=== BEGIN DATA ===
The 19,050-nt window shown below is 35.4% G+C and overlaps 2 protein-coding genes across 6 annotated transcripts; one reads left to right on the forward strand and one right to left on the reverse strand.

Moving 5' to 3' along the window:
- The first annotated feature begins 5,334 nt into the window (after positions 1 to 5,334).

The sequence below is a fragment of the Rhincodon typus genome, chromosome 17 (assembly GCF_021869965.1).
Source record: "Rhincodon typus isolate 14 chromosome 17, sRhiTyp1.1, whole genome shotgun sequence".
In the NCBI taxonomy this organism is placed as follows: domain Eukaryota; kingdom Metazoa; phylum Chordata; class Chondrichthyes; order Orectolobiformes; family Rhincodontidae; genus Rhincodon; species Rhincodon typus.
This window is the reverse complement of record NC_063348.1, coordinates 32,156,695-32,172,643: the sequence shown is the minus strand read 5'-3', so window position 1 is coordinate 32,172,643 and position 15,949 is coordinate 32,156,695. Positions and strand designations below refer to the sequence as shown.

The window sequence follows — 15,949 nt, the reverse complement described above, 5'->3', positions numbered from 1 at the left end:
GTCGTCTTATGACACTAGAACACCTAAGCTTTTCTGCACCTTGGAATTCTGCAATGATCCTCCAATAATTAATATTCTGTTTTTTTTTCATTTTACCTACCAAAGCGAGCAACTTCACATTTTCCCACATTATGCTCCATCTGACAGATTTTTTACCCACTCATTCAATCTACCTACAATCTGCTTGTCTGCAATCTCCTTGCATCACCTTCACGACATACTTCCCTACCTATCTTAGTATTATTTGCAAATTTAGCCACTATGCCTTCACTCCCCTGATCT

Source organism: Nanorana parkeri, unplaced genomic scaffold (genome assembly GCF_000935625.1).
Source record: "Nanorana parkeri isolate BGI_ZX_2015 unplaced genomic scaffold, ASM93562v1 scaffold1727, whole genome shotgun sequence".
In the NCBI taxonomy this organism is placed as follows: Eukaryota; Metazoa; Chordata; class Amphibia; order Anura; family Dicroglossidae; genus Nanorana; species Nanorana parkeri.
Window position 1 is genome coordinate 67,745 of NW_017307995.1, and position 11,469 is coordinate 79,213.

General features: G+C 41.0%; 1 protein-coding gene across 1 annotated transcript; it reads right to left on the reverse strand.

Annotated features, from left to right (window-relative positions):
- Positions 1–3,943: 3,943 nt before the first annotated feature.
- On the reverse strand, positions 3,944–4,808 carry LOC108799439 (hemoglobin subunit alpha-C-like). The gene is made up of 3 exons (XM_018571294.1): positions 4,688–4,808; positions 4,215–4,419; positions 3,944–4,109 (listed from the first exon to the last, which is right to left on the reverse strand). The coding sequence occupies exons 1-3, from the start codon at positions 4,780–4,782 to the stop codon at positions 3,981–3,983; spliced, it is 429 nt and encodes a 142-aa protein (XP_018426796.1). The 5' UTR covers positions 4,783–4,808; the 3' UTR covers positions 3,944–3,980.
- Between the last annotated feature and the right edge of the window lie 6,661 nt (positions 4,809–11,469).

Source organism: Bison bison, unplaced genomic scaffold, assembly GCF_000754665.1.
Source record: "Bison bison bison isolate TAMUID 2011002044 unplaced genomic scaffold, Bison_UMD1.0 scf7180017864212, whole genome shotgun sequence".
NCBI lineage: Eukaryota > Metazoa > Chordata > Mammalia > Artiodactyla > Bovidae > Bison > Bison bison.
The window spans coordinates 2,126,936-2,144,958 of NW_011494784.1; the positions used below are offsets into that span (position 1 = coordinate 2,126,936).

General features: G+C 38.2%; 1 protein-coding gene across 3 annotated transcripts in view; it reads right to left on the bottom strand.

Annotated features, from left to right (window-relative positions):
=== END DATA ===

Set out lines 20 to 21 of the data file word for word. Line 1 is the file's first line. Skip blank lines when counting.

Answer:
Source record: "Bison bison bison isolate TAMUID 2011002044 unplaced genomic scaffold, Bison_UMD1.0 scf7180017864212, whole genome shotgun sequence".
NCBI lineage: Eukaryota > Metazoa > Chordata > Mammalia > Artiodactyla > Bovidae > Bison > Bison bison.